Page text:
Parental notification law in Illinois has troubling consequences for minors

The majority of states now require some kind of parental involvement in a minor’s decision to have an abortion. A new study by UCSF’s ANSIRH and Institute for Health Policy Studies examines the impacts of the parental notification law in Illinois and shows that increased parental involvement did not increase parental support or the minor’s certainty about her decision. In fact, researchers found negative outcomes for minors in the year following the law’s enactment.

The Illinois law requires that an adult family member be informed 48 hours in advance of the abortion or be present at the procedure. Researchers looked at anonymized data from a clinic in southern Illinois, one of the few that provides second trimester care. They compared the experience of minors who had an abortion before and after the law went into effect, and compared that to women aged 18-20 to ensure that the effects that surfaced were related to the law and not simply trends for young women overall.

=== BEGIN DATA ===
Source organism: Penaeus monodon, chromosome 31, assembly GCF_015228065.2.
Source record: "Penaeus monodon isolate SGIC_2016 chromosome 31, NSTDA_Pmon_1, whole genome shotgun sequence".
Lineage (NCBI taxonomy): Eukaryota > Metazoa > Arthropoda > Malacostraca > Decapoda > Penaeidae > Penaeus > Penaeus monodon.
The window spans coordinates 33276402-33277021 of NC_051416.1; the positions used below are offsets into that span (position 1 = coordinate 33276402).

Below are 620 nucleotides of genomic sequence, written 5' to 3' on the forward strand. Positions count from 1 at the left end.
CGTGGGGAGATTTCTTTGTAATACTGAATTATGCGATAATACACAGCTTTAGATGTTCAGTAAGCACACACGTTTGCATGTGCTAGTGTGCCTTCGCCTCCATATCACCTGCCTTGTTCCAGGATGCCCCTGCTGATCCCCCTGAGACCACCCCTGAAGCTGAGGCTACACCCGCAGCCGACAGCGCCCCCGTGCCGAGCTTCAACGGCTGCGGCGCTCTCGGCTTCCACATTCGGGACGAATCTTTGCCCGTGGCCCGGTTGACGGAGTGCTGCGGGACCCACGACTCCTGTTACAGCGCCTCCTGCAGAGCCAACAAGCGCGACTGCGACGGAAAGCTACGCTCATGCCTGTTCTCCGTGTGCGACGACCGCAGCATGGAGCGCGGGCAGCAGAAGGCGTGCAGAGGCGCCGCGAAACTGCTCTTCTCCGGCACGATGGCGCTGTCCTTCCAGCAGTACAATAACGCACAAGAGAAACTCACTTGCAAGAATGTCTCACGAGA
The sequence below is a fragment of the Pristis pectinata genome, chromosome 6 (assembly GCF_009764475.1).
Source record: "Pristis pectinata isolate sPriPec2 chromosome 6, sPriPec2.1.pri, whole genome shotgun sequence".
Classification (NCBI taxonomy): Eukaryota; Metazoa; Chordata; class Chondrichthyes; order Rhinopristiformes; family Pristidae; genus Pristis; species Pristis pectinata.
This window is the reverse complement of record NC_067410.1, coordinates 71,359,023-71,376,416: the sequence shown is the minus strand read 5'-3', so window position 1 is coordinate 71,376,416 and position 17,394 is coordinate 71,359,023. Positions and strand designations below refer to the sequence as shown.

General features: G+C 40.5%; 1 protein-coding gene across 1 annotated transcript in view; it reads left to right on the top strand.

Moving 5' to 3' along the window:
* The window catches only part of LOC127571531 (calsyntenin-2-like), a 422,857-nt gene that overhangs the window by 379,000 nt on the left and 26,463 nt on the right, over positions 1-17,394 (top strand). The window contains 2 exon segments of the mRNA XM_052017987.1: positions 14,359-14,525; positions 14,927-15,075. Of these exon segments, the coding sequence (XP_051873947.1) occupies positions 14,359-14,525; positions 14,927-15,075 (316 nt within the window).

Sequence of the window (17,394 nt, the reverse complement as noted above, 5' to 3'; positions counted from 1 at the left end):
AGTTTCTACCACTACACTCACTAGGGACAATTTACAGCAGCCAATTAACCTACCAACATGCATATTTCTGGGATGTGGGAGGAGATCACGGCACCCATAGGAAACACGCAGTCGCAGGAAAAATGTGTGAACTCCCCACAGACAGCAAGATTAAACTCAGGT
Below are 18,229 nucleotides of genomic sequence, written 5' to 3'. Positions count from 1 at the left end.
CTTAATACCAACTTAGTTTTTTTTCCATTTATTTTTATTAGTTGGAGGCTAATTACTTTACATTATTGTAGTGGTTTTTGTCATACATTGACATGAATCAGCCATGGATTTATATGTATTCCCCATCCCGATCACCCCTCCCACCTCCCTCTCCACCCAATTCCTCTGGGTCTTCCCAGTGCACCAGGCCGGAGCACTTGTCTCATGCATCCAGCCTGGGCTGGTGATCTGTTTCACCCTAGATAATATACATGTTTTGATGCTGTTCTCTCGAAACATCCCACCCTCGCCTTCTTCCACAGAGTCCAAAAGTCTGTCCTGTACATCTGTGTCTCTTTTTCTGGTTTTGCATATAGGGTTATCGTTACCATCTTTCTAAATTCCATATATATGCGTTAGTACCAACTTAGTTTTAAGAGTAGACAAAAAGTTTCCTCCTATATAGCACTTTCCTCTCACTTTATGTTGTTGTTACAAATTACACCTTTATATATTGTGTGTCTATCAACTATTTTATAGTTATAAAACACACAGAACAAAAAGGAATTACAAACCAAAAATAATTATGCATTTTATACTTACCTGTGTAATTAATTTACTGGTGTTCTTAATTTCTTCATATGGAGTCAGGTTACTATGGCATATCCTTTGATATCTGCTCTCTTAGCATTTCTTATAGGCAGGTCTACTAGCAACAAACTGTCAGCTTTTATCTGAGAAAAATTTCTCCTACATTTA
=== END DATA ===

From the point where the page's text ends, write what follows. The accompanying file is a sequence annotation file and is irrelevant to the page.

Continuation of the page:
After the law went into effect, the study showed:

  • A 29% decrease in minors obtaining abortions. The decrease could be related to minors declining to obtain abortion care because they did not want to involve an unsupportive parent. To circumvent parental notification requirements, minors would have to travel as far as New York or New Mexico.
  • An increase in parental awareness that minors were obtaining abortion care, but no change in the amount of parental support the minors felt they had.
  • Delays in accessing care for minors traveling from out of state. While second trimester abortion is a safe procedure, it is more expensive and fewer clinics offer this type of care.
  • Nearly one in ten minors’ preference for an alternative to parental notification such as judicial bypass, highlighting the importance of these options.
  • A slight decrease in minors’ certainty about their decision.

Illinois’ parental notification law is more permissive compared to other states that require parental consent. If even permissive laws cause delays in accessing care, these findings may be amplified in states with more stringent laws. The spread of such laws means travel to obtain care becomes increasingly difficult, and distant travel may be beyond the means of many minors. Research like this can help ensure that our policies protect the health and wellbeing of young people seeking abortion care.